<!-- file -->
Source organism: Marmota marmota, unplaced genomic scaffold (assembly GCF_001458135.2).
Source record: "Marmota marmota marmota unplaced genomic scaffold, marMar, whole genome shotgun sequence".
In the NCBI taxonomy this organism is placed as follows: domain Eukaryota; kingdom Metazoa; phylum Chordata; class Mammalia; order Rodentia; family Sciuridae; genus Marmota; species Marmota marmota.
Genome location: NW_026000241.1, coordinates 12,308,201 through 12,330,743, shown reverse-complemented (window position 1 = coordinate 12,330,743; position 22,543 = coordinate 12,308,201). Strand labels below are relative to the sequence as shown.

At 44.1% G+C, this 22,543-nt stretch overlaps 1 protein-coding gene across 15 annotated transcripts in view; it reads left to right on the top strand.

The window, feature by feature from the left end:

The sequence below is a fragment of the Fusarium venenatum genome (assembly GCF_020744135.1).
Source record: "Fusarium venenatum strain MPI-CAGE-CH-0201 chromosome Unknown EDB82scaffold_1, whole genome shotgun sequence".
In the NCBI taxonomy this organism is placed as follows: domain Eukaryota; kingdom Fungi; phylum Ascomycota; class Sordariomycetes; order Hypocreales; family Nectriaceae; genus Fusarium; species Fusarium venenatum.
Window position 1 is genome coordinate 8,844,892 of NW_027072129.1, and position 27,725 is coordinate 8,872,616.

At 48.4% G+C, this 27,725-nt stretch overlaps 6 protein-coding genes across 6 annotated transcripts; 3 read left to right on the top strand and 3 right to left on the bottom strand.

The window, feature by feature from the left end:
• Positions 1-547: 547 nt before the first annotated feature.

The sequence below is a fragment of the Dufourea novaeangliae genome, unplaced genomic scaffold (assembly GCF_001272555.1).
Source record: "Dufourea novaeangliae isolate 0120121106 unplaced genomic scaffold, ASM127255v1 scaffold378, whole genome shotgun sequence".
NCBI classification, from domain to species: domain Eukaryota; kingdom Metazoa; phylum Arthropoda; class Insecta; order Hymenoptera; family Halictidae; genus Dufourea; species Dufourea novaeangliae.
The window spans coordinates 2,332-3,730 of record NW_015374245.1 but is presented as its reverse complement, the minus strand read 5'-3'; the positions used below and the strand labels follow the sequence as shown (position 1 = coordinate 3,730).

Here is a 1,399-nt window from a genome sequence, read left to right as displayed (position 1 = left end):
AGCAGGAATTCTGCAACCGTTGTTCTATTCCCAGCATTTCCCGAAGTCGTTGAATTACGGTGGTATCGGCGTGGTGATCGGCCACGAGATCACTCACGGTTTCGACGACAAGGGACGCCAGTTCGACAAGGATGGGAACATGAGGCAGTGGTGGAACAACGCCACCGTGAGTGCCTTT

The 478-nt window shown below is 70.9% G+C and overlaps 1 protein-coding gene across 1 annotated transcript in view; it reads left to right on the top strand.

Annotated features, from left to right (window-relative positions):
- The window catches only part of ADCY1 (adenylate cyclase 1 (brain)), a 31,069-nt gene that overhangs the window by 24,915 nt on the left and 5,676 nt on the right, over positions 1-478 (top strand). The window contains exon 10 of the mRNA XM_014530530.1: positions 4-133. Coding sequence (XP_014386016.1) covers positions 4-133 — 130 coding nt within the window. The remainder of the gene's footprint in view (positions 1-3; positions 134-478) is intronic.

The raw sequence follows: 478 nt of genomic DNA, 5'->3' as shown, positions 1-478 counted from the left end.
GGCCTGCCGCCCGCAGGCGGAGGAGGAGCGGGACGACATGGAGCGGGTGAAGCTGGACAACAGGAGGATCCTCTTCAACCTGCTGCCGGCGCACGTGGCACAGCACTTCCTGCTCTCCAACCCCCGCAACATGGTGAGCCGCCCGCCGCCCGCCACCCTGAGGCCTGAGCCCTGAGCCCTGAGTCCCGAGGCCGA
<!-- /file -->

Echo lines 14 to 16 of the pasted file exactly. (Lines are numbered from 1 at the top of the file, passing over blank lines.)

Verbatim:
The sequence below is a fragment of the Dufourea novaeangliae genome, unplaced genomic scaffold (assembly GCF_001272555.1).
Source record: "Dufourea novaeangliae isolate 0120121106 unplaced genomic scaffold, ASM127255v1 scaffold378, whole genome shotgun sequence".
NCBI classification, from domain to species: domain Eukaryota; kingdom Metazoa; phylum Arthropoda; class Insecta; order Hymenoptera; family Halictidae; genus Dufourea; species Dufourea novaeangliae.